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Democracy, republic: the question’s the same

I don’t believe that the United States is a democracy. My trusty old dictionary claims that a democracy exists where government is by the people, where the majority rules. If that’s correct, as judged by our last presidential election, in which Hillary Clinton received more popular votes than Donald Trump, we are not a democracy at all. 

Certainly, Benjamin Franklin didn’t think so. On emerging from the Constitutional Convention in 1787 after the document had been signed, Franklin was asked by a woman: “What kind of government have you given us, Dr. Franklin?” His reply? “A republic, madam, if you can keep it.”  (I prefer the version with the woman rather than a crowd.)

Questions about our form of government aside, the wily old sage had a point that is alive and well as I write. Can our government survive, when nearly every day it gets torn apart as our president blares out whatever version of the truth might suit him at the moment? 

As a trial lawyer, I have great respect for facts, since consequences are meted out based on what the facts are determined to be. Trials, in that way, stand as both a metaphor and a guide. How do we even attempt to reach a just result or a wise policy without first knowing the facts?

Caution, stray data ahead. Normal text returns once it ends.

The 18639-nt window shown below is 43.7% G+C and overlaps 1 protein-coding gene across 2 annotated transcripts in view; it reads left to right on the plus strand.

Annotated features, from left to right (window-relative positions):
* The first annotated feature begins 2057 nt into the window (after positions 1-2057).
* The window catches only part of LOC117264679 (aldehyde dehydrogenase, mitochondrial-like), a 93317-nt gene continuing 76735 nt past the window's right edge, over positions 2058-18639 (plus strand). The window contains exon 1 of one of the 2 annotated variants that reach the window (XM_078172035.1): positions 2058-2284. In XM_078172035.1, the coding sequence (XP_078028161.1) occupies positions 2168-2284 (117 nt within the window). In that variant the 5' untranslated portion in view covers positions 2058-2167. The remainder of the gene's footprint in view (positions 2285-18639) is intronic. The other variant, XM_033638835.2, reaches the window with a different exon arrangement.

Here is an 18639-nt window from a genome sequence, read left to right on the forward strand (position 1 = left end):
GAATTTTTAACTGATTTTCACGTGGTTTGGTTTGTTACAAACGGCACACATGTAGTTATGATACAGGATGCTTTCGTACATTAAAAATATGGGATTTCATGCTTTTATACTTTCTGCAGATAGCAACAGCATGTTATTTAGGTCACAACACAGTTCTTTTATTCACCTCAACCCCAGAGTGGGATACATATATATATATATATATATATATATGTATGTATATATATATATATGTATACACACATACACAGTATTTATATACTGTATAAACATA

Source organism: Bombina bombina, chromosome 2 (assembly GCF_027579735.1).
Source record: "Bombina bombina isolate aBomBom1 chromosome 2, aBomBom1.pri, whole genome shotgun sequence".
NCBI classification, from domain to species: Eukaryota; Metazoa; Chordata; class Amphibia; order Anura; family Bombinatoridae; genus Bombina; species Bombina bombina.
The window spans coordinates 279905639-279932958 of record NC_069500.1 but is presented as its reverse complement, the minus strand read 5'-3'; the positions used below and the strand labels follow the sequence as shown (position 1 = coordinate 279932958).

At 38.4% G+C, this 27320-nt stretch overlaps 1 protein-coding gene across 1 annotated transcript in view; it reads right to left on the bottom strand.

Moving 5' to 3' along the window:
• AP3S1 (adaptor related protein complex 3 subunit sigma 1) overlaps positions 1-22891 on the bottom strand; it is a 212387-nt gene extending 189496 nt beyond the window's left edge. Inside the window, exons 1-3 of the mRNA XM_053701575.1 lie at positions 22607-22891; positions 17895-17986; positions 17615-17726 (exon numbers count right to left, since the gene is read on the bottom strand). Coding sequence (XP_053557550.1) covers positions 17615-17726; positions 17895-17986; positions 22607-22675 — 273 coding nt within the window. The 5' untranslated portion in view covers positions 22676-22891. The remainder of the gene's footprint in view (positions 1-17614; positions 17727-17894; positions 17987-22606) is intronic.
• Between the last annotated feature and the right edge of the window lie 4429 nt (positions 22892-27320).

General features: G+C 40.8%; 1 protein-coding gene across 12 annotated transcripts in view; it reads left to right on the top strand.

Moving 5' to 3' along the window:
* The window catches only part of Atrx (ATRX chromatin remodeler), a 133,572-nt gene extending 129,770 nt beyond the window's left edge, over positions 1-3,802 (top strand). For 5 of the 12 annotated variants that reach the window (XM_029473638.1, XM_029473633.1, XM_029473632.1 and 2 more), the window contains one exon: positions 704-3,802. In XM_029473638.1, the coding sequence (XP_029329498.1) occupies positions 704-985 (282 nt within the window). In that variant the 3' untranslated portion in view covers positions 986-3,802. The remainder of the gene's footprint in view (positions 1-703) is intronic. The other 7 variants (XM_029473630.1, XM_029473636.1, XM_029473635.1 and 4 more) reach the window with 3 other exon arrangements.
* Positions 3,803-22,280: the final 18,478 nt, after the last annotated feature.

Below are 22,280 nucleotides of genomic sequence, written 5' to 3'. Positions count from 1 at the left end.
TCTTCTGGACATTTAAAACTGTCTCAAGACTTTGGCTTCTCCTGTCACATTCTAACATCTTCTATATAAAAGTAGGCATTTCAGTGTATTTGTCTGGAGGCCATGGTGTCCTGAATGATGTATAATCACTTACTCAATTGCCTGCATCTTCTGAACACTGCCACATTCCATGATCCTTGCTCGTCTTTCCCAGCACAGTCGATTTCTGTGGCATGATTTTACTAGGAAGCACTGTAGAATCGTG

Today, that verity is turned on its head. Now, facts get to be facts, and truth becomes truth, simply when people in power claim them to be such. And real facts lose their stature as such when those same people pronounce them false. 

That might not worry people so, were it not that great swaths of our populace appear to swallow what our Tweeter-in-Chief claims, even though the “factual” content of those tweets often is blatantly false and self-serving, and frequently contradicts something he tweeted the day before. 

We may call President Trump a demagogue, that is, “a leader who makes use of popular prejudices and false claims in order to gain power” (my trusty dictionary again) — but as the definition makes clear, sometimes people believe demagogues. 

As long as a demagogue remains in power, which can only happen where truth has flown out the window and stays there, then Franklin’s implied question lingers. Whether you wish to call our nation a republic or a democracy, can we keep it?

 

Charles R. Church is a human rights lawyer living in Salisbury.